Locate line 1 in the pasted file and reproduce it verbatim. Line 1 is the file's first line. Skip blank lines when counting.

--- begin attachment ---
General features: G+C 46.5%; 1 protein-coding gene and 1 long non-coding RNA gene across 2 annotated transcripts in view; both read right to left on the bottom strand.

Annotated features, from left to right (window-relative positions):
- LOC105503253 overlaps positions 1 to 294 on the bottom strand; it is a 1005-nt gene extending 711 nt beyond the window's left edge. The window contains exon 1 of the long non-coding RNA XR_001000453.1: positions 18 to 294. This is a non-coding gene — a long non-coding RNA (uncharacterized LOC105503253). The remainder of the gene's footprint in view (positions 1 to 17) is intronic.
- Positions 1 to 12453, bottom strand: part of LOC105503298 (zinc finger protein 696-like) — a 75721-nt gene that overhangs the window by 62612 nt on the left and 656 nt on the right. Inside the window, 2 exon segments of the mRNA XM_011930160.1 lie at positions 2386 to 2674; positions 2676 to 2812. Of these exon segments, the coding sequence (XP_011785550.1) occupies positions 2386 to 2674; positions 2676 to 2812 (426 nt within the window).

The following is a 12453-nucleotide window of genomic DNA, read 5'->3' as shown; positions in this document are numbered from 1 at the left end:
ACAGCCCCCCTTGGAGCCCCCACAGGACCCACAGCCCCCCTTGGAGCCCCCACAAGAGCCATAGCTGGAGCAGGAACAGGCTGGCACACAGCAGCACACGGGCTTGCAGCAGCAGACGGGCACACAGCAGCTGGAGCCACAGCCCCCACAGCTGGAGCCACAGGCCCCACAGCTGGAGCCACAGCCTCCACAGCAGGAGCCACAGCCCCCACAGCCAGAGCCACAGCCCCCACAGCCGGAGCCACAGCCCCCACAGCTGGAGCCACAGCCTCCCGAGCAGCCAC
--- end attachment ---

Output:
General features: G+C 46.5%; 1 protein-coding gene and 1 long non-coding RNA gene across 2 annotated transcripts in view; both read right to left on the bottom strand.